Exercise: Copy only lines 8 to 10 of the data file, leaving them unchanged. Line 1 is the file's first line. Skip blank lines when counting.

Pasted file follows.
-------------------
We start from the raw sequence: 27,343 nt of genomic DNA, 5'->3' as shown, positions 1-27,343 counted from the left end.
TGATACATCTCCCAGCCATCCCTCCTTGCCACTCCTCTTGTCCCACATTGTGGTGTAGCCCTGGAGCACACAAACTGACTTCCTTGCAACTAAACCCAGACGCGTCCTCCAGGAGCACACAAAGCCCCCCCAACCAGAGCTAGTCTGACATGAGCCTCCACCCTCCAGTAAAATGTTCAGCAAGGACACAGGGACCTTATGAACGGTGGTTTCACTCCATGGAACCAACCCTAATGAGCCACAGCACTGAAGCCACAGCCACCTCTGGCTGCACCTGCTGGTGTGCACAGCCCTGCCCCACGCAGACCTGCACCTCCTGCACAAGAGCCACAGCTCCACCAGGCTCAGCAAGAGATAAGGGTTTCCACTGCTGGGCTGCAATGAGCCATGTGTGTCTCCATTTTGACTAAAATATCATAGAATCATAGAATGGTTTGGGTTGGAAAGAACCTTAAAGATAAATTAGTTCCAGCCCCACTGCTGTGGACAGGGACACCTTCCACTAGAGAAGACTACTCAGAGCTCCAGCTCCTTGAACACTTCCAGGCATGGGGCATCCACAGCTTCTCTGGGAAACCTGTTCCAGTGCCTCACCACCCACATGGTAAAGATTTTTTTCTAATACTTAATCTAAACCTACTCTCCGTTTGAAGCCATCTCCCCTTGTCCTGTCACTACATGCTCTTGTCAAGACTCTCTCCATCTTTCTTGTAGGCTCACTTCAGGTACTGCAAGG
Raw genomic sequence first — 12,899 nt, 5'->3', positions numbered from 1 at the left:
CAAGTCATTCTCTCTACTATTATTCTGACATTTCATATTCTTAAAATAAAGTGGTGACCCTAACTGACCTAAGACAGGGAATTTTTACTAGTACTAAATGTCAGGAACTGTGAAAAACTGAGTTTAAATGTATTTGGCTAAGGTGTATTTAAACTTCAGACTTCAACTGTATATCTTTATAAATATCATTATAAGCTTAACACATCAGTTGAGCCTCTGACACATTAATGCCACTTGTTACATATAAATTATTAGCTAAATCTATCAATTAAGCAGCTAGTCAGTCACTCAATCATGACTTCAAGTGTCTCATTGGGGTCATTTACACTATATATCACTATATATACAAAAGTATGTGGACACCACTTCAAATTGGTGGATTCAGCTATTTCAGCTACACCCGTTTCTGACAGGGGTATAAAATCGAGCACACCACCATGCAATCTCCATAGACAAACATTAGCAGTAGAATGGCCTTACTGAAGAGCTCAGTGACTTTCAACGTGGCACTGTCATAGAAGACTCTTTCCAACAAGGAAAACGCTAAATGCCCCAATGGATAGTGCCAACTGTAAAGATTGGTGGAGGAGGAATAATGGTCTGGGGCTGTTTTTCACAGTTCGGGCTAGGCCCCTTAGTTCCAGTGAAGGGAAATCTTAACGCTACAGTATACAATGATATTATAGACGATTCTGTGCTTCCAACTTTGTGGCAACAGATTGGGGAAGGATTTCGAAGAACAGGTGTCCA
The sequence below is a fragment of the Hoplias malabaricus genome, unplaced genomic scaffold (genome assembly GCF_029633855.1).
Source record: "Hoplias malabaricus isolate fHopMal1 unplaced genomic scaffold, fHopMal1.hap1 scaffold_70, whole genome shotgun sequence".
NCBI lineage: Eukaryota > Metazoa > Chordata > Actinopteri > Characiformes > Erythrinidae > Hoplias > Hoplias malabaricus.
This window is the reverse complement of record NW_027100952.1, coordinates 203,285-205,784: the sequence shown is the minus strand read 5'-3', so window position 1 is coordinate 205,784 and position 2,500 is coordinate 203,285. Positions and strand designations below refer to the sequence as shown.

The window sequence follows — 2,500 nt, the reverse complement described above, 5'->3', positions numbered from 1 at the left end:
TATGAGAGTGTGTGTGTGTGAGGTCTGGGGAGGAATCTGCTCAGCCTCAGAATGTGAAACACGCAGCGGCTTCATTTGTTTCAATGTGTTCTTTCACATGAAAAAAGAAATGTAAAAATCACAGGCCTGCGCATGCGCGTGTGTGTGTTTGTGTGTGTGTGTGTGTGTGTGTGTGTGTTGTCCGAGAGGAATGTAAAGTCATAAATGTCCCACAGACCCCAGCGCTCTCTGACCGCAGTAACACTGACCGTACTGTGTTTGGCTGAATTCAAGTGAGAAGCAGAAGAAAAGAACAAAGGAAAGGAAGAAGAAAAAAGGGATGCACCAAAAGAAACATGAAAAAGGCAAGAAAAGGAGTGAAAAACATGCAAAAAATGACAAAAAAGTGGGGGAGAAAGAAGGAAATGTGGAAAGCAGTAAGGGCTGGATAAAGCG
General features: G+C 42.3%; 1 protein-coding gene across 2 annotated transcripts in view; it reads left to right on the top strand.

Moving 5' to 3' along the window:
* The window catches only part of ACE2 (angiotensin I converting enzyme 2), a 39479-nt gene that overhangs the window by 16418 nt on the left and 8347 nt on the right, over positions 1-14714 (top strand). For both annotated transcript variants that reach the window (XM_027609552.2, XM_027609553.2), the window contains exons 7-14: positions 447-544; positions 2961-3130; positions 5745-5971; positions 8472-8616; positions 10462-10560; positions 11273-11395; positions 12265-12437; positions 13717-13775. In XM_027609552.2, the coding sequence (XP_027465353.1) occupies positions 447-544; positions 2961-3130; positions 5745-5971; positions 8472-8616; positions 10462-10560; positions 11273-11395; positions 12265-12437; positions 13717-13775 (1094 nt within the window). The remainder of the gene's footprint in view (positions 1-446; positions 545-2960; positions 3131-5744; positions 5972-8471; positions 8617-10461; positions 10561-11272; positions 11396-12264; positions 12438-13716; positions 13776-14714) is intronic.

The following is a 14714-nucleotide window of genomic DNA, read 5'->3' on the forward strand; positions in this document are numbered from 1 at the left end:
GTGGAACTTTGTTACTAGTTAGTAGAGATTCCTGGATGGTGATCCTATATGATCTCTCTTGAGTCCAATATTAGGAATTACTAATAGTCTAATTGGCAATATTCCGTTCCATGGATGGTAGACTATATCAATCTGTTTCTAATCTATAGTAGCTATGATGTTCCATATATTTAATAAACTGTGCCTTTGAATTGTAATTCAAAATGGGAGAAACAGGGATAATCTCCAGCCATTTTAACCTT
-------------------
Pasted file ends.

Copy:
This window is the reverse complement of record NW_027100952.1, coordinates 203,285-205,784: the sequence shown is the minus strand read 5'-3', so window position 1 is coordinate 205,784 and position 2,500 is coordinate 203,285. Positions and strand designations below refer to the sequence as shown.

The window sequence follows — 2,500 nt, the reverse complement described above, 5'->3', positions numbered from 1 at the left end:
TATGAGAGTGTGTGTGTGTGAGGTCTGGGGAGGAATCTGCTCAGCCTCAGAATGTGAAACACGCAGCGGCTTCATTTGTTTCAATGTGTTCTTTCACATGAAAAAAGAAATGTAAAAATCACAGGCCTGCGCATGCGCGTGTGTGTGTTTGTGTGTGTGTGTGTGTGTGTGTGTGTGTTGTCCGAGAGGAATGTAAAGTCATAAATGTCCCACAGACCCCAGCGCTCTCTGACCGCAGTAACACTGACCGTACTGTGTTTGGCTGAATTCAAGTGAGAAGCAGAAGAAAAGAACAAAGGAAAGGAAGAAGAAAAAAGGGATGCACCAAAAGAAACATGAAAAAGGCAAGAAAAGGAGTGAAAAACATGCAAAAAATGACAAAAAAGTGGGGGAGAAAGAAGGAAATGTGGAAAGCAGTAAGGGCTGGATAAAGCG